Is Obesity and Diabetes Passed On to the Next Generation?
The evidence is clear that the children of obese parents are prone to obesity themselves, placing them at higher risk for type 2 diabetes, but how and why this occurs remains under investigation. A study being presented at the American Diabetes Association’s 75th Scientific Sessions found evidence suggesting that the in utero environment in obese mothers may program a child’s cells to accumulate extra fat or develop differences in metabolism that could lead to insulin resistance.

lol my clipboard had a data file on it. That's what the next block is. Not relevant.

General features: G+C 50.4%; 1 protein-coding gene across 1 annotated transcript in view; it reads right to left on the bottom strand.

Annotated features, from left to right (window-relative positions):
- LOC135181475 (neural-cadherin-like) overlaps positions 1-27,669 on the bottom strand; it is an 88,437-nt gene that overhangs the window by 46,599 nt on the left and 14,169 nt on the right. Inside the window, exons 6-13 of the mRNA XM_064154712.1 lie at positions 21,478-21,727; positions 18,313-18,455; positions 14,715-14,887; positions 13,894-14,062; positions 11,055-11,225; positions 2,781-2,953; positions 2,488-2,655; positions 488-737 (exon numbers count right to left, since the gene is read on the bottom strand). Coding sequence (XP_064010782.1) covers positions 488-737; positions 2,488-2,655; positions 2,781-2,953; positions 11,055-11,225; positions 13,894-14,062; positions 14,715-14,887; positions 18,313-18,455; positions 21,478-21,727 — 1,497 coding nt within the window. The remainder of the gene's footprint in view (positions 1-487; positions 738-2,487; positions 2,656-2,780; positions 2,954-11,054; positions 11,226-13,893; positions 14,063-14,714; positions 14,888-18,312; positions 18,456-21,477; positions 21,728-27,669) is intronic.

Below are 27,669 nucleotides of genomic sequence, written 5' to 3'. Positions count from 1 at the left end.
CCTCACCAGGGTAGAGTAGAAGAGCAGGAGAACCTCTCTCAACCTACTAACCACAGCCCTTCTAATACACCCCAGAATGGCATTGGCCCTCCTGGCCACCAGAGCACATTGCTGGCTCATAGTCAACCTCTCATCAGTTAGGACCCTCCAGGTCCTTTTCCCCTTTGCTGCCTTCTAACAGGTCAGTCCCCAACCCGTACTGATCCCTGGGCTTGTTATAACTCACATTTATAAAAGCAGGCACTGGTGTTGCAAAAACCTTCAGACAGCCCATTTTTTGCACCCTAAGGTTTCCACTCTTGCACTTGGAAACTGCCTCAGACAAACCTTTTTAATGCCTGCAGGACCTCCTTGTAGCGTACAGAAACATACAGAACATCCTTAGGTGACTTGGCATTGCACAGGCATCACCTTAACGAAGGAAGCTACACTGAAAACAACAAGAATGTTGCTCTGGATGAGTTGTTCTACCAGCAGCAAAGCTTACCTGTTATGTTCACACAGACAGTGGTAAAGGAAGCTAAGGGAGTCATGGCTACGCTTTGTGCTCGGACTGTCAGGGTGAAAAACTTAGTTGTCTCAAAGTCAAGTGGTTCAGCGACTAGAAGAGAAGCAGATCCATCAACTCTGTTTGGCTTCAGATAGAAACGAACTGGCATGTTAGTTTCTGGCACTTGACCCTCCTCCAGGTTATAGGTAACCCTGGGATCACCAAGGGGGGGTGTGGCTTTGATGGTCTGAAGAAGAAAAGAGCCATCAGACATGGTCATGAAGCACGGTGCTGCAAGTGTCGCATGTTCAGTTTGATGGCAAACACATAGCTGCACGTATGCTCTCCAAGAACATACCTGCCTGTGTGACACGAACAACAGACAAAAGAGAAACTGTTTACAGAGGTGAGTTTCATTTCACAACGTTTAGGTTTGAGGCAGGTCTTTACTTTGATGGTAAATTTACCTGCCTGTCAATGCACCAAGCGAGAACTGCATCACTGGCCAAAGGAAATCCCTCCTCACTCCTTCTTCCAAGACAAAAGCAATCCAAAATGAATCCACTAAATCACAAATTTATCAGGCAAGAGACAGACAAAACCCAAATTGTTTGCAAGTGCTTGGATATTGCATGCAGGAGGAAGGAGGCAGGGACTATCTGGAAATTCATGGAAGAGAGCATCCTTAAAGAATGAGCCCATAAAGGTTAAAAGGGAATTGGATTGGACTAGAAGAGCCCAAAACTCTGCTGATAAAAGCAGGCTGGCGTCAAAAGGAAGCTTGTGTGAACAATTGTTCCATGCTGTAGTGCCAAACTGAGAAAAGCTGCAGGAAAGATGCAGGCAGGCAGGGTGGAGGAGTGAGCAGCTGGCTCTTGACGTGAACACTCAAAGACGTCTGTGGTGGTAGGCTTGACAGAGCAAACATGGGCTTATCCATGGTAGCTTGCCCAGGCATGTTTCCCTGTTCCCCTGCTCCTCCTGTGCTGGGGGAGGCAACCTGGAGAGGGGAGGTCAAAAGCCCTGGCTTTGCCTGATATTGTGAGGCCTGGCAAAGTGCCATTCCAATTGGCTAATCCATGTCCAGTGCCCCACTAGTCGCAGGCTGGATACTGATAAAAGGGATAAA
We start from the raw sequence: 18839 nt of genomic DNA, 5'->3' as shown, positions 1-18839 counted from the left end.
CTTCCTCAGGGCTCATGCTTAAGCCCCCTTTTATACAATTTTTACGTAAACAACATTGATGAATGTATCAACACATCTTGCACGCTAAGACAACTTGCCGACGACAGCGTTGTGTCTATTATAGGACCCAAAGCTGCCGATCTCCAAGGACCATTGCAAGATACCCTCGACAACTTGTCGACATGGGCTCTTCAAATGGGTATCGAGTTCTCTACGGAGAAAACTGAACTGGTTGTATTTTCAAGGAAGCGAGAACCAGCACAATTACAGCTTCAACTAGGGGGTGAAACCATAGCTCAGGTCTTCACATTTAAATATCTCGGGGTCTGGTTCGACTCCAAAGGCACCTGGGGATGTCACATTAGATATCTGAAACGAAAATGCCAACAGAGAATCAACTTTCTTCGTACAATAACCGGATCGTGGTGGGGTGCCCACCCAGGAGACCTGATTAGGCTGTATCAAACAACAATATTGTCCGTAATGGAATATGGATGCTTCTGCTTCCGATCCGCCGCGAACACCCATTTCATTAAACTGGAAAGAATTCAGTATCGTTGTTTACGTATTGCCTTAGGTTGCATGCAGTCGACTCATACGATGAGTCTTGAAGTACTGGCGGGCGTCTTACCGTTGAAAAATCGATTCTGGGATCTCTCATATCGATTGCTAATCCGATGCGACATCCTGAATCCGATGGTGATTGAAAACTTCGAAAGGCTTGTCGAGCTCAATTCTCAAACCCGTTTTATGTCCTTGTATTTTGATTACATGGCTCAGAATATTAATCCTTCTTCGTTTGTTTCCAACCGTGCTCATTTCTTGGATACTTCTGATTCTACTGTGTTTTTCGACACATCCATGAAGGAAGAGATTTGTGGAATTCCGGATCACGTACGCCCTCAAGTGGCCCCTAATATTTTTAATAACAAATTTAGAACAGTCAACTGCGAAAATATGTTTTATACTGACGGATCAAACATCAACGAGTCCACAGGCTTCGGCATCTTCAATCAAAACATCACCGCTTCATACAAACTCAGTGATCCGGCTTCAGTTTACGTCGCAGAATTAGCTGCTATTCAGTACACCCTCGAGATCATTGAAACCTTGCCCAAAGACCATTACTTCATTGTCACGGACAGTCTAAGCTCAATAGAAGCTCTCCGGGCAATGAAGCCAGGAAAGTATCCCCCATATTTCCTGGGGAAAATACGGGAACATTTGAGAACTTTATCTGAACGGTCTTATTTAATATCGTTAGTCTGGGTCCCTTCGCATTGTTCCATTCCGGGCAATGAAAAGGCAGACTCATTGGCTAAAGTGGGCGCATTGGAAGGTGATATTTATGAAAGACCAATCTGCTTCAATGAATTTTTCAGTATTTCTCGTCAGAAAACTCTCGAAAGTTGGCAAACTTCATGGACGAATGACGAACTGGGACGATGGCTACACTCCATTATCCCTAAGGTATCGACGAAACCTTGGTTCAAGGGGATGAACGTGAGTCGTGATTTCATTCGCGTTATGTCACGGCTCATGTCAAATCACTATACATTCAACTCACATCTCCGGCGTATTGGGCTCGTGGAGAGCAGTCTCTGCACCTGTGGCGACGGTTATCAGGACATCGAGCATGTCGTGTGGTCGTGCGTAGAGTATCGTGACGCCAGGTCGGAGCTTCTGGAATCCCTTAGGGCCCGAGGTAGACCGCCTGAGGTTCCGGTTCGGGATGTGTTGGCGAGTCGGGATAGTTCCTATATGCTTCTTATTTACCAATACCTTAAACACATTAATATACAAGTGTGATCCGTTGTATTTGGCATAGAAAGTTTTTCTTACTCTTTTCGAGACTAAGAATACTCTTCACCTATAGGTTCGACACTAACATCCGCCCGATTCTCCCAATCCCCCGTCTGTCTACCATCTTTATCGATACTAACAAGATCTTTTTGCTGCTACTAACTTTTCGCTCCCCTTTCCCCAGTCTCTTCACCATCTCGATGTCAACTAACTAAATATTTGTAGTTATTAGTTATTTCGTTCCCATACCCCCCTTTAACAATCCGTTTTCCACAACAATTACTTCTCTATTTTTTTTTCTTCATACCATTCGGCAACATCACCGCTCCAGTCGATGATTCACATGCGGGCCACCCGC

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“One of the questions that needs to be explored is how children of obese mothers may be at risk for becoming obese as a result of factors that occur even before they are born,” said Kristen E. Boyle, PhD, Assistant Professor at the University of Colorado School of Medicine. “Our study looked at the mechanism by which children may be preprogrammed for increased obesity risk, because of changes occurring in utero.”
Boyle and her team took stem cells from donated umbilical cords of the babies of normal-weight and obese mothers and grew them into fat and muscle cells in the lab. They found a 30 percent higher fat content in both types of cells in the offspring of mothers who were obese at their first prenatal visit, compared to the cells of offspring of normal-weight moms. They are continuing to evaluate the data to determine if these cells likewise show evidence of altered metabolism.